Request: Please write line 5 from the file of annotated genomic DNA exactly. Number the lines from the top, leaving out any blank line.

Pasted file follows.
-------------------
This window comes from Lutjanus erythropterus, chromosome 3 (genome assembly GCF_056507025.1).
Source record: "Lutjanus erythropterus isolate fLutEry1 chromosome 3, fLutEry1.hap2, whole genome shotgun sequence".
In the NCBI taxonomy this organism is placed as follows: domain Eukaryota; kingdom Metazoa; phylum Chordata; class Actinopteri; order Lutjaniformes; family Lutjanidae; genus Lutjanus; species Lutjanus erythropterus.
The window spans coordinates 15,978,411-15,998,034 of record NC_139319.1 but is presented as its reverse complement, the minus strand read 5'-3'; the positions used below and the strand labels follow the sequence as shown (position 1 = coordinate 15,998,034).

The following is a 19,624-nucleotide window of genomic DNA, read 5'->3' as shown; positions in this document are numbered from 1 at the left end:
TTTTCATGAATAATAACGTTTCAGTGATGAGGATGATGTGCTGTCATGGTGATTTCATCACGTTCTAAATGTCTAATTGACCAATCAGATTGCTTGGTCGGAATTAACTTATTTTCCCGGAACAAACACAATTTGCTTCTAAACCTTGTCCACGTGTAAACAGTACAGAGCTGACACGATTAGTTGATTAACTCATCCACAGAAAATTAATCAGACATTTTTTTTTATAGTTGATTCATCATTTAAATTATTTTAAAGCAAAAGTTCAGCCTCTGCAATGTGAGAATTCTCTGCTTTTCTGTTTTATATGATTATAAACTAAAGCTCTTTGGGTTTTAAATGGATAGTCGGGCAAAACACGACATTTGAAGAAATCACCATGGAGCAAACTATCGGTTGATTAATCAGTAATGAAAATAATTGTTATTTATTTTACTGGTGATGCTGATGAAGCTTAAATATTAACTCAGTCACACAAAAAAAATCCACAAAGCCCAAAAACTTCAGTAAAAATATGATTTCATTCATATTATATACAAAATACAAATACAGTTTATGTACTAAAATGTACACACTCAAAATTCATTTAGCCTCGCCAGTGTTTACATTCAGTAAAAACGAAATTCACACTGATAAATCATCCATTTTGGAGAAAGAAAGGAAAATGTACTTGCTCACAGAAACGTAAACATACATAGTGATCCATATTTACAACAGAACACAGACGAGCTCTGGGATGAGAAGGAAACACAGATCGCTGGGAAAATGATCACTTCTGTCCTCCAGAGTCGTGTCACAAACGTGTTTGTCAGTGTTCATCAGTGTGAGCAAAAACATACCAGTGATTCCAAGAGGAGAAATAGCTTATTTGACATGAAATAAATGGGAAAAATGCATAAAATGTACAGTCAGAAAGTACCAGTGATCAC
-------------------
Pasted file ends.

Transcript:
The following is a 19,624-nucleotide window of genomic DNA, read 5'->3' as shown; positions in this document are numbered from 1 at the left end: